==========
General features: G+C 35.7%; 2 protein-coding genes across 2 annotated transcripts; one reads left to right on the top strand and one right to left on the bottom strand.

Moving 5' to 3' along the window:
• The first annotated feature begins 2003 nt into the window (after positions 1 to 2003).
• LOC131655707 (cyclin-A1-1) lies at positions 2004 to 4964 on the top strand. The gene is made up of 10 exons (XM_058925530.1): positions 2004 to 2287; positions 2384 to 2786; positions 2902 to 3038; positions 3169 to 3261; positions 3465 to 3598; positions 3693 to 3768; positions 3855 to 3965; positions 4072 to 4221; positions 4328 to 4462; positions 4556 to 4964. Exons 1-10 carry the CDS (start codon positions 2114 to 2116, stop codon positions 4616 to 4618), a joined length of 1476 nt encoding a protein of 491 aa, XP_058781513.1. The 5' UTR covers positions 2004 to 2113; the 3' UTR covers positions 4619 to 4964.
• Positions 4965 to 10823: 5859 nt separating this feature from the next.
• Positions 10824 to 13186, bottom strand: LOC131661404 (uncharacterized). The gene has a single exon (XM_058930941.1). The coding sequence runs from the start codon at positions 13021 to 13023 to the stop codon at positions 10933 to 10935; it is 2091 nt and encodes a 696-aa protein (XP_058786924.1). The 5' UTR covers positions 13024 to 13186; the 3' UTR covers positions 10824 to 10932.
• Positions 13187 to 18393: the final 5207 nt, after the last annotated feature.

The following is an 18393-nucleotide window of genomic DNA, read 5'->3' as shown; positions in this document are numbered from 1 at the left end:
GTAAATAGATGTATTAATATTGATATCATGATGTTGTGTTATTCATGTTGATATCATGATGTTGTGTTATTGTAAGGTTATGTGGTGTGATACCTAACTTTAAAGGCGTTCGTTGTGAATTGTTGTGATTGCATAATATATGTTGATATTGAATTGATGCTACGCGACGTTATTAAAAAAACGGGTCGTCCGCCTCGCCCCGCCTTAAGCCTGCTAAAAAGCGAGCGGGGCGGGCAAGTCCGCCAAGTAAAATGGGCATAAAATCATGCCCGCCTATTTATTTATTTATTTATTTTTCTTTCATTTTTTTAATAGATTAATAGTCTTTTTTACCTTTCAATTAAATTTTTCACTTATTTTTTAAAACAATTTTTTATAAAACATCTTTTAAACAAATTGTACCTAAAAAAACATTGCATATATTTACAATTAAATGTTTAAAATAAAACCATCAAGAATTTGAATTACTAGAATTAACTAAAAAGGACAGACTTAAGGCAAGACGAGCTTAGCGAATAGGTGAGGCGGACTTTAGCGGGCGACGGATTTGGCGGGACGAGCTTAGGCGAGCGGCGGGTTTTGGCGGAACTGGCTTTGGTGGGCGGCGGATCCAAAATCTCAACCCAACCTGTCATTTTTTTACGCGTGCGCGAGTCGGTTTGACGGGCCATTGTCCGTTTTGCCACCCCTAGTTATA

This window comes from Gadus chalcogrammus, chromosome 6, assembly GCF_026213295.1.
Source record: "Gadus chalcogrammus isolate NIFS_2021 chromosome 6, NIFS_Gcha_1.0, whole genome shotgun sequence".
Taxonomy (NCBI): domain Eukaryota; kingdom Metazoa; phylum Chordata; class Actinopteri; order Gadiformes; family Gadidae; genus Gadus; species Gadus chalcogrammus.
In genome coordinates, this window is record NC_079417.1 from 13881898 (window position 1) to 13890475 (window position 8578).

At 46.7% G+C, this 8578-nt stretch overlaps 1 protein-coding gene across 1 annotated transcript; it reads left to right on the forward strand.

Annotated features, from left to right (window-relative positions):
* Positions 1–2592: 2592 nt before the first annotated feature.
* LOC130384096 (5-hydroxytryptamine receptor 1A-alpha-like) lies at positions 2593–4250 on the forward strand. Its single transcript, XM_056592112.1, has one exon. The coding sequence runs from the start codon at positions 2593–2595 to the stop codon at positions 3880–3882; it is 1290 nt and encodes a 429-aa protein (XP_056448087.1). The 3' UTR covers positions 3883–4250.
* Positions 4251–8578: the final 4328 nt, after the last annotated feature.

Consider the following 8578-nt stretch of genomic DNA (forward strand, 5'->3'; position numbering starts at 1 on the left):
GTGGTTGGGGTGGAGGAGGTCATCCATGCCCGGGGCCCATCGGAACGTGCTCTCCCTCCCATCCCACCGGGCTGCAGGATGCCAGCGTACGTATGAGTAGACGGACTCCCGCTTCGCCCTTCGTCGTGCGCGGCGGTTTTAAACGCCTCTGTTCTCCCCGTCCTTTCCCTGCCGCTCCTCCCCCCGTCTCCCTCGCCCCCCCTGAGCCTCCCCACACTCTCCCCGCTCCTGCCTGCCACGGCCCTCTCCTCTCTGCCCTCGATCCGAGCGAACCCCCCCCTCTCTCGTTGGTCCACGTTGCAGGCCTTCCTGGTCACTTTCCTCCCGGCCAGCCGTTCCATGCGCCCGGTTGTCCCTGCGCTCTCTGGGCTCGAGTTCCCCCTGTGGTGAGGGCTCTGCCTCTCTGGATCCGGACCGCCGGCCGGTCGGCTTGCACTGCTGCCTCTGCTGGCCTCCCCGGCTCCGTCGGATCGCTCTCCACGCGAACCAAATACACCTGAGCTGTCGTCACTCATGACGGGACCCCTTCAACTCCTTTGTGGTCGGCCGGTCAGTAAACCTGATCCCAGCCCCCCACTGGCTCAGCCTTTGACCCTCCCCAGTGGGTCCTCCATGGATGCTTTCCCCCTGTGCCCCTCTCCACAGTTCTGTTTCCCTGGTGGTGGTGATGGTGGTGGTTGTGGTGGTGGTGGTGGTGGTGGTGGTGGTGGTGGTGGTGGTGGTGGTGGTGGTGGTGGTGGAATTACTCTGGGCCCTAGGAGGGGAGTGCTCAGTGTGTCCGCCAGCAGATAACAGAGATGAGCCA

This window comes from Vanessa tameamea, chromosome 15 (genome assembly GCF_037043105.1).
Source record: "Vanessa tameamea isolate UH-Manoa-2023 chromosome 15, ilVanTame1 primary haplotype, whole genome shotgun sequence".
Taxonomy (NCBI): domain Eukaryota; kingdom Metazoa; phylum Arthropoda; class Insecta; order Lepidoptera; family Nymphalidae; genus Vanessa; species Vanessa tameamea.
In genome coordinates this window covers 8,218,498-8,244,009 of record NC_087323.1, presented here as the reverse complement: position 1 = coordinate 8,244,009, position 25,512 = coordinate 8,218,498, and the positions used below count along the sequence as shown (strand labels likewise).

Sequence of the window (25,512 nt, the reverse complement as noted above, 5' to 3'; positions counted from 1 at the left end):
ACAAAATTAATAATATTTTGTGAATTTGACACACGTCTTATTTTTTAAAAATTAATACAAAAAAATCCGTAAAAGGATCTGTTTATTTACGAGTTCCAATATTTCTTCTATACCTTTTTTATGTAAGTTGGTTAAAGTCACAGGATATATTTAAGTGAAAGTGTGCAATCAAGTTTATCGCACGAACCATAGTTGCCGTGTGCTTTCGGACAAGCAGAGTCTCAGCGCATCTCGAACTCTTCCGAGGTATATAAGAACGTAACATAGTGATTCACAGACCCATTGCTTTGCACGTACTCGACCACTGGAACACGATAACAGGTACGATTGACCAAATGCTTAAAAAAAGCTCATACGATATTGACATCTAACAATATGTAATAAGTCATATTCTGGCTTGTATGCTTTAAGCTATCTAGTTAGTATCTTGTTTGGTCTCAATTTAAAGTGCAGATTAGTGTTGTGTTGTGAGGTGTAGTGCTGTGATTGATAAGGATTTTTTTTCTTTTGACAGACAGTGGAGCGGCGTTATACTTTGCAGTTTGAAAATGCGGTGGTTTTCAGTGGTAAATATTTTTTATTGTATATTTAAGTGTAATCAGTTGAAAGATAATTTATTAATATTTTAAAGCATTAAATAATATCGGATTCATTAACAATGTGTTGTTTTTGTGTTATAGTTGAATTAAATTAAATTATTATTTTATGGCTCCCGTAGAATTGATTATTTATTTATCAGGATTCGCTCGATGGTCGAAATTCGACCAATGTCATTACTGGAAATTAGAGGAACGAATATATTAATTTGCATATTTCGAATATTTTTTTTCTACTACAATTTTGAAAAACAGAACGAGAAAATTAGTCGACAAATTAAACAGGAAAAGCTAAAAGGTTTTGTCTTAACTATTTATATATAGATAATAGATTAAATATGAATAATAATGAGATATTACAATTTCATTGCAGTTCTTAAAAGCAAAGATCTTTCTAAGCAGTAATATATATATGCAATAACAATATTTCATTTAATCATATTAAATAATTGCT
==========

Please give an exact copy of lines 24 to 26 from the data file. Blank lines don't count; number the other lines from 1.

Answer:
In genome coordinates this window covers 8,218,498-8,244,009 of record NC_087323.1, presented here as the reverse complement: position 1 = coordinate 8,244,009, position 25,512 = coordinate 8,218,498, and the positions used below count along the sequence as shown (strand labels likewise).

Sequence of the window (25,512 nt, the reverse complement as noted above, 5' to 3'; positions counted from 1 at the left end):
ACAAAATTAATAATATTTTGTGAATTTGACACACGTCTTATTTTTTAAAAATTAATACAAAAAAATCCGTAAAAGGATCTGTTTATTTACGAGTTCCAATATTTCTTCTATACCTTTTTTATGTAAGTTGGTTAAAGTCACAGGATATATTTAAGTGAAAGTGTGCAATCAAGTTTATCGCACGAACCATAGTTGCCGTGTGCTTTCGGACAAGCAGAGTCTCAGCGCATCTCGAACTCTTCCGAGGTATATAAGAACGTAACATAGTGATTCACAGACCCATTGCTTTGCACGTACTCGACCACTGGAACACGATAACAGGTACGATTGACCAAATGCTTAAAAAAAGCTCATACGATATTGACATCTAACAATATGTAATAAGTCATATTCTGGCTTGTATGCTTTAAGCTATCTAGTTAGTATCTTGTTTGGTCTCAATTTAAAGTGCAGATTAGTGTTGTGTTGTGAGGTGTAGTGCTGTGATTGATAAGGATTTTTTTTCTTTTGACAGACAGTGGAGCGGCGTTATACTTTGCAGTTTGAAAATGCGGTGGTTTTCAGTGGTAAATATTTTTTATTGTATATTTAAGTGTAATCAGTTGAAAGATAATTTATTAATATTTTAAAGCATTAAATAATATCGGATTCATTAACAATGTGTTGTTTTTGTGTTATAGTTGAATTAAATTAAATTATTATTTTATGGCTCCCGTAGAATTGATTATTTATTTATCAGGATTCGCTCGATGGTCGAAATTCGACCAATGTCATTACTGGAAATTAGAGGAACGAATATATTAATTTGCATATTTCGAATATTTTTTTTCTACTACAATTTTGAAAAACAGAACGAGAAAATTAGTCGACAAATTAAACAGGAAAAGCTAAAAGGTTTTGTCTTAACTATTTATATATAGATAATAGATTAAATATGAATAATAATGAGATATTACAATTTCATTGCAGTTCTTAAAAGCAAAGATCTTTCTAAGCAGTAATATATATATGCAATAACAATATTTCATTTAATCATATTAAATAATTGCT